LET’S GET IT ON!
Now, let’s delve into manipulating these macronutrients to our advantage. Burning fat and building muscle is the name of the game so let’s take a look at how each of these plays their unique role in the diet.
Protein intake will remain relatively unchanged throughout the diet. The only caveat would be to increase it slightly if gains are stalling. A good route to take is to go from 1 gram per pound of bodyweight to 1.25 grams. You can further increase this to 1.5 grams if you still feel you need to kick start your muscle-gaining efforts.
Fats will vary slightly relative to carb intake. Your baseline will be .25 grams per pound of bodyweight or roughly 20-30% of total daily calories. So, for our 200 pound individual example, he will need 50 grams per day as a baseline. On low carb days you can increase healthy fats by 50% to curtail any loss of energy and to preserve hormone function for those intense workouts.
Carbohydrate will be the most manipulated macronutrient on this diet plan. You will have low, medium and high carb days depending on number of training days and intensity levels. A low day will consist of an intake of .5 grams per pound of bodyweight. Your low days will be rest days from the gym and cardio-only days (or light activity).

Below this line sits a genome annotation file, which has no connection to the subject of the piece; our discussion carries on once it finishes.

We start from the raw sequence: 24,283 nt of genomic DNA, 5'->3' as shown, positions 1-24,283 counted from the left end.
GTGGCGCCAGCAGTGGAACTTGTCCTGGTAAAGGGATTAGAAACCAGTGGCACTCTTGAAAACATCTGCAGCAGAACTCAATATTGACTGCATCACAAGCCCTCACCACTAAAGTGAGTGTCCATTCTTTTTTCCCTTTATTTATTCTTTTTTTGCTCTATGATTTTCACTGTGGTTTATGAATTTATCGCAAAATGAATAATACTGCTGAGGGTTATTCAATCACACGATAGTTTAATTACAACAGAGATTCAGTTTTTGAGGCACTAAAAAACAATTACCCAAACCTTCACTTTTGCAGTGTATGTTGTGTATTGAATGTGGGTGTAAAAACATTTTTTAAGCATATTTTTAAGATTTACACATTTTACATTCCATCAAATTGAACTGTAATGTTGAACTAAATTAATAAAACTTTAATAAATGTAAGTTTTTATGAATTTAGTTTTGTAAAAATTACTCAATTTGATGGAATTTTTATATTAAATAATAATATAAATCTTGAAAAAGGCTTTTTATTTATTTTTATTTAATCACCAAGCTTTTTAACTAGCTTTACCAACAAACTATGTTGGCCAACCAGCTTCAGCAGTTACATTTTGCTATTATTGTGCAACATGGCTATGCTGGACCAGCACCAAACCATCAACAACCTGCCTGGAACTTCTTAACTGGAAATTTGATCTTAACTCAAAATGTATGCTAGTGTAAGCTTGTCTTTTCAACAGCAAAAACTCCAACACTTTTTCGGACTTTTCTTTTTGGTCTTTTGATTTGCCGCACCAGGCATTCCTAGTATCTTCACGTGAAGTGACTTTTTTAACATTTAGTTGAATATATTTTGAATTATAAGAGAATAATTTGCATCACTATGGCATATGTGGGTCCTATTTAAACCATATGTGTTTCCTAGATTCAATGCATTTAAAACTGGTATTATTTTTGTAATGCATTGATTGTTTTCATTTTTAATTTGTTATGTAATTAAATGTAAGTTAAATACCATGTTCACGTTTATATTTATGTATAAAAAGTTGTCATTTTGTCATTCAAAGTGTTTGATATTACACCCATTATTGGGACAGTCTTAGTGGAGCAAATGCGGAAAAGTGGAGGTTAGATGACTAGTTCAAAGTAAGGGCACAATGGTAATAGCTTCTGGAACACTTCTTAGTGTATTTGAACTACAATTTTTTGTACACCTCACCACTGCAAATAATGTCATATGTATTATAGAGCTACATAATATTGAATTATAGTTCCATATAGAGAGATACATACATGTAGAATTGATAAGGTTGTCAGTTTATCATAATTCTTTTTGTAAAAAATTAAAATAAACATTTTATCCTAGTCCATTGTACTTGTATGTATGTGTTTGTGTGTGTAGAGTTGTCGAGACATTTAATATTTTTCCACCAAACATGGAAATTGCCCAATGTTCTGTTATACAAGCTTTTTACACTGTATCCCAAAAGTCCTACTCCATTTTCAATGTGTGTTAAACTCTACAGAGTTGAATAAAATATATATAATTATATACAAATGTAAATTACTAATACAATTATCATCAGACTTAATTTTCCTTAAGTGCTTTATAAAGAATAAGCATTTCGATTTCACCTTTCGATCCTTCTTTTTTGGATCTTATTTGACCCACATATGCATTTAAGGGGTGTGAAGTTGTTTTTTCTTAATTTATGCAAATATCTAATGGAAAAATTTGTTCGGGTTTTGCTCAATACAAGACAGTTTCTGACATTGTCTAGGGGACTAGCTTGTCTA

A medium day will consist of an intake of 1.5 grams per pound of bodyweight and they will fall on regular training days for the upper body. High carb days will take you to 2.25 grams per pound of bodyweight and be reserved for high intensity workouts such as a heavy leg day or a prolonged and intense bout of weight training such as a full body routine or extra HIIT training.
The low days will force your body to tap into its fat stores for energy. After a length of time your metabolism will start taking a hit and need a few extra calories to rev back up. Medium and high days are installed to help refuel glycogen stores and get the furnace burning once again and help support muscle gain.
Let’s look at our example from above one more time